Foreign Minister Çavuşoğlu criticized the Greek Cypriot side for their drilling studies in the Mediterranean, saying that Turkey will take action in response to such unilateral steps to protect its own interests and rights around the region.
Speaking at a press conference after a meeting with the Foreign Minister of Gambia, Çavuşoğlu blamed the Greek Cypriots' "insincerity" as the main reason behind the failure of negotiation talks.
Çavuşoğlu, pointing out the Cypriot's continuing drilling studies in the Mediterranean during the ongoing peace meetings, gave the following quote:
"We have seen that while we are conducting negotiations for a solution in Cyprus the Greek Cypriot side has brought a boat to the region for drilling studies. This is a demonstration of insincerity from the Greek Cypriot side for a solution," the minister said, adding that the Greek Cypriots tried to conduct unilateral drilling studies, which he called a "provocation."
Turkey is currently in the process of discussing the matter with Energy Minister Berat Albayrak and and will take steps in response to the Greek Cypriots' provocations, Çavuşoğlu added.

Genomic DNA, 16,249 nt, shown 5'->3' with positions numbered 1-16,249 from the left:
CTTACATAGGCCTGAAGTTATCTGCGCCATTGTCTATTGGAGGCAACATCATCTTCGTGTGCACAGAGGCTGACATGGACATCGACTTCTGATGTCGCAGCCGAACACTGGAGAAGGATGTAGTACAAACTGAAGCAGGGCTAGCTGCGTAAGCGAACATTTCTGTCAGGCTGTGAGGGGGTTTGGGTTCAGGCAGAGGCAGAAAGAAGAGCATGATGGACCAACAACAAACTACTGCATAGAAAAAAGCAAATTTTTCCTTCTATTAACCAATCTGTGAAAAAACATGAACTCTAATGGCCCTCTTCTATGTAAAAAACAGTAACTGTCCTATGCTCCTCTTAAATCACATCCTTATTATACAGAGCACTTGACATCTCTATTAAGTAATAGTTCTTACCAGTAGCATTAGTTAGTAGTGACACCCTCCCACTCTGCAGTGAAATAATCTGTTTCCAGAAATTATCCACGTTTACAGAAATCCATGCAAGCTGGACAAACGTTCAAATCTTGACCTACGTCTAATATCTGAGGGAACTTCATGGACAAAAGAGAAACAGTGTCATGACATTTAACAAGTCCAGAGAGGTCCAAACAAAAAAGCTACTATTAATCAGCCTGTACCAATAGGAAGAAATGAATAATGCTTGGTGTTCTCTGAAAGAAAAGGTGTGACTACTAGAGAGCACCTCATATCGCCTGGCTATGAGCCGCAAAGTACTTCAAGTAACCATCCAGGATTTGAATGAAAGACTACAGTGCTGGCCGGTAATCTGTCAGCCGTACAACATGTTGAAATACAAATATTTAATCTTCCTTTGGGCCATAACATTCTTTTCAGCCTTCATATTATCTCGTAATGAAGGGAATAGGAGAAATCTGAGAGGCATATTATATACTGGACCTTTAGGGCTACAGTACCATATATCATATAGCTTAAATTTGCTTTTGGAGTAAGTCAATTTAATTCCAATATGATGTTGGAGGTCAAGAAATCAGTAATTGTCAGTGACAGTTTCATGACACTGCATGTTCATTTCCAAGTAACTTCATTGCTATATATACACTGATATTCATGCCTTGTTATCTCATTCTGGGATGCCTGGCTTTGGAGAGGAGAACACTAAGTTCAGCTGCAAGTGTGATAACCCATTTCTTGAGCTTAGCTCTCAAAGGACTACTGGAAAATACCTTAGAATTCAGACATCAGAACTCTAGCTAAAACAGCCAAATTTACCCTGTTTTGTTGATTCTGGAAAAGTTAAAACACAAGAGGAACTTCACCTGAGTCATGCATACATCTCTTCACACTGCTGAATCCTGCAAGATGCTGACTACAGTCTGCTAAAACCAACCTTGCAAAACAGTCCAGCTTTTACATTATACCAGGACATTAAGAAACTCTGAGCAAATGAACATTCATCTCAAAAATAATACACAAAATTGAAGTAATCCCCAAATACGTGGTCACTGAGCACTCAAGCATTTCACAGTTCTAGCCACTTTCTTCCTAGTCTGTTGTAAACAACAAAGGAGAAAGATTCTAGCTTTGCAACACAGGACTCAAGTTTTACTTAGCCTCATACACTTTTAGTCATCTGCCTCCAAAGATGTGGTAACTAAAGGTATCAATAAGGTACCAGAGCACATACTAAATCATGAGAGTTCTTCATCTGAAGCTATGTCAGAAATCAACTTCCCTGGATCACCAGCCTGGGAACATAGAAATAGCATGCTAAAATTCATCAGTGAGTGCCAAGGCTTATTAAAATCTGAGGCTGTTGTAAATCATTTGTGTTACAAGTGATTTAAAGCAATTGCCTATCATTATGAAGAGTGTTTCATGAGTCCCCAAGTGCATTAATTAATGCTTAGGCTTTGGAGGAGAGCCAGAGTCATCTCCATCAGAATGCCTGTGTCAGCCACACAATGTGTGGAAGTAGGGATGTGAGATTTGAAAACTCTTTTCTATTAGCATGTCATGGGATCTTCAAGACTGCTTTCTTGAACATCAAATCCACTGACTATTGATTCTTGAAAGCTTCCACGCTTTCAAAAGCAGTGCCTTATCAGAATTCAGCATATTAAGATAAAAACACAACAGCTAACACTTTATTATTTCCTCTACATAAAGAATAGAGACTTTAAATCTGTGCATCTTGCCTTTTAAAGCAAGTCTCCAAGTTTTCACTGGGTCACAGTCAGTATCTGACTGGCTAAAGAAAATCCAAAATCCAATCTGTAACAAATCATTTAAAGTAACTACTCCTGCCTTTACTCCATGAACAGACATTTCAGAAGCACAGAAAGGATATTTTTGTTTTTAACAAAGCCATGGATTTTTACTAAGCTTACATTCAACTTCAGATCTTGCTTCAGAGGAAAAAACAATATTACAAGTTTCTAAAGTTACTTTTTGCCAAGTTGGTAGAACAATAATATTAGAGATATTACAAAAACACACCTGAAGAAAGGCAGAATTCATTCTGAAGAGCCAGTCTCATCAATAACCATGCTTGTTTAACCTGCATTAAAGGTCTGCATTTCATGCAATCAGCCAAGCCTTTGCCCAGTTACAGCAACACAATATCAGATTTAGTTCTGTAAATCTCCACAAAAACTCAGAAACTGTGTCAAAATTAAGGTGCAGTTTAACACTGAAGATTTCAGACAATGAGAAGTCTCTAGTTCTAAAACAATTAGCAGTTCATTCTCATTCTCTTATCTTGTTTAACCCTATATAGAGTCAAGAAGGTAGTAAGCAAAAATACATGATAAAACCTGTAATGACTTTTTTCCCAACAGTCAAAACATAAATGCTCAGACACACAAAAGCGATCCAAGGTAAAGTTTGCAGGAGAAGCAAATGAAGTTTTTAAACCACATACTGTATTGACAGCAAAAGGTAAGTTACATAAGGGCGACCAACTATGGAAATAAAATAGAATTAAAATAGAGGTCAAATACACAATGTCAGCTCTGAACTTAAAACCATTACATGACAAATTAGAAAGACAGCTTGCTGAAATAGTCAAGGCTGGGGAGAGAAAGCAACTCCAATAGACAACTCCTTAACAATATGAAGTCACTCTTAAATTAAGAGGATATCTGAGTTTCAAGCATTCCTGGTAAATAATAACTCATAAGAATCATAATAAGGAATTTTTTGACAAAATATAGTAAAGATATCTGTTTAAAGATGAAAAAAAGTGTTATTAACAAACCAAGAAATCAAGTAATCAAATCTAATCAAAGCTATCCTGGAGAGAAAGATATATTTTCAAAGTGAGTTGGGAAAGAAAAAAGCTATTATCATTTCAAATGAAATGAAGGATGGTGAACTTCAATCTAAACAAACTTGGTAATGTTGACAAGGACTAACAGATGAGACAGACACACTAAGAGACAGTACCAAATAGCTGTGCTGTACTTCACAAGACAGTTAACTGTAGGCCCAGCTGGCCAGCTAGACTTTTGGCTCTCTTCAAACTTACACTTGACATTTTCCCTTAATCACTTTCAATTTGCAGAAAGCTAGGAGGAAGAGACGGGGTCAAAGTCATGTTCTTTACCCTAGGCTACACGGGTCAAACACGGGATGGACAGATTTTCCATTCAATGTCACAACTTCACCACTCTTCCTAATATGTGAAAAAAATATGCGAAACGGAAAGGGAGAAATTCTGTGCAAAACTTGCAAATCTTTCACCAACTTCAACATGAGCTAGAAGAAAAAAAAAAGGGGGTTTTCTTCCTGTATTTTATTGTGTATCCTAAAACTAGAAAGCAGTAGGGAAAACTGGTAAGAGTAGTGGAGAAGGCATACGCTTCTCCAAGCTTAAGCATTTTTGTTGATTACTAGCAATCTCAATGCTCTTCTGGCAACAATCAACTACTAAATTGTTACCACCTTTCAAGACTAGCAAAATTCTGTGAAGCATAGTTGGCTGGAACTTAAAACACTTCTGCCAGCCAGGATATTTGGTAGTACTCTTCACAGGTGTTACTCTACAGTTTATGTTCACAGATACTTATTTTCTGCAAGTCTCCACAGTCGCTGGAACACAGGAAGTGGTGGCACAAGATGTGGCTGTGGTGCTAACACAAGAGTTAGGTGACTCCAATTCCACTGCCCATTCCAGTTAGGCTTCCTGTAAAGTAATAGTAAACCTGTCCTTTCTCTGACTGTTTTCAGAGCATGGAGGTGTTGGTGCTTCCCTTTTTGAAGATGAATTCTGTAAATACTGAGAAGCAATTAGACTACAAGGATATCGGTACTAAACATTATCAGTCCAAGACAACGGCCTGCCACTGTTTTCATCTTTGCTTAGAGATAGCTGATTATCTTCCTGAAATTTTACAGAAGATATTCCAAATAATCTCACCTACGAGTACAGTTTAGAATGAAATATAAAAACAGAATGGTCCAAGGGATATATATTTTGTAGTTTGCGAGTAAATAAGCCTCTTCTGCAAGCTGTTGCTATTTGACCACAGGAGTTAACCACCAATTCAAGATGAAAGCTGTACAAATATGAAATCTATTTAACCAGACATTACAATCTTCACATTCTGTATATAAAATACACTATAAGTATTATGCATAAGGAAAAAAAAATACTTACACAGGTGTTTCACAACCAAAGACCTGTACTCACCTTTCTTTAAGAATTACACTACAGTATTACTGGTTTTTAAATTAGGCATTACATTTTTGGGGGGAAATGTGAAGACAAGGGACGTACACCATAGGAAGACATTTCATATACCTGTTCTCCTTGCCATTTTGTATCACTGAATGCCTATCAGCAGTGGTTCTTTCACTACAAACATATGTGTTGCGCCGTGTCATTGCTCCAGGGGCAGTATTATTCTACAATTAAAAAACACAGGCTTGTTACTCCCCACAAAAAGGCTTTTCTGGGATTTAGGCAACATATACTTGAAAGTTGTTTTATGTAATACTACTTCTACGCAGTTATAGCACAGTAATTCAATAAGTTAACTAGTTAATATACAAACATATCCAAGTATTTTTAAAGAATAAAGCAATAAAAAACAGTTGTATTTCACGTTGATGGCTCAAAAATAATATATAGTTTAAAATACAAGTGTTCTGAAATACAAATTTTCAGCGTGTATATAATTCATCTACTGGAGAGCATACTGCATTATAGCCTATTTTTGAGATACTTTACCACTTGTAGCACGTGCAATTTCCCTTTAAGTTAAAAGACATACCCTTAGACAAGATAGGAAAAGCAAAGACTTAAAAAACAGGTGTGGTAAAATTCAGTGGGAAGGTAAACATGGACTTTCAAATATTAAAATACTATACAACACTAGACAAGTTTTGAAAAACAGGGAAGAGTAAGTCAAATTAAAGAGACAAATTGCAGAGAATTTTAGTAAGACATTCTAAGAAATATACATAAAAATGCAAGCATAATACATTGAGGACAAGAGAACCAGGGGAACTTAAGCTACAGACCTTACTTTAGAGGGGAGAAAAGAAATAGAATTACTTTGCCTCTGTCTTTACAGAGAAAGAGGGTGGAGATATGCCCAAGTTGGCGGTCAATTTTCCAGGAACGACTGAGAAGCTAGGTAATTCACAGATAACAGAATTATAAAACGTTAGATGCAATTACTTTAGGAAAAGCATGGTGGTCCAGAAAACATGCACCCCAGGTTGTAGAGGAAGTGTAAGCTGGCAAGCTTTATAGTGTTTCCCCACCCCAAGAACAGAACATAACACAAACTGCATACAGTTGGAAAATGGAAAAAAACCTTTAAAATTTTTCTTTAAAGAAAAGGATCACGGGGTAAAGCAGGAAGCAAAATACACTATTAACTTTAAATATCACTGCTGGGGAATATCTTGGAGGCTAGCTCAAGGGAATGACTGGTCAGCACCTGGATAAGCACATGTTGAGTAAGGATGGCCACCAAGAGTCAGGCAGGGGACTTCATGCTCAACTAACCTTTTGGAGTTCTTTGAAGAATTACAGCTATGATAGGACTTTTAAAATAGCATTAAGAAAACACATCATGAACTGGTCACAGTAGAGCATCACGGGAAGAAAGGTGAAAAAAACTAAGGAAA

Due to the dispute over Cyprus' maritime Exclusive Economic Zone, established with the 1982 United Nations Convention on the Law of Sea and covering 13 exploratory drilling blocks, the exploitation and export of the gas discovered in this area has not been allowed.
However, despite the disputed status, the Greek Cypriot administration continues to unilaterally open new tenders for hydrocarbon explorations without any collaboration with Turkish Cypriots.
The status of the Cyprus island remains unresolved in spite of a series of U.N.-mediated discussions between the Turkish Cypriot and the Greek Cypriot administrations.
Cyprus was divided into a Turkish Cypriot state in the north and a Greek Cypriot administration in the south after a 1974 military coup was followed by violence against the island's Turkish population, and the subsequent intervention of Turkey as a guarantor power.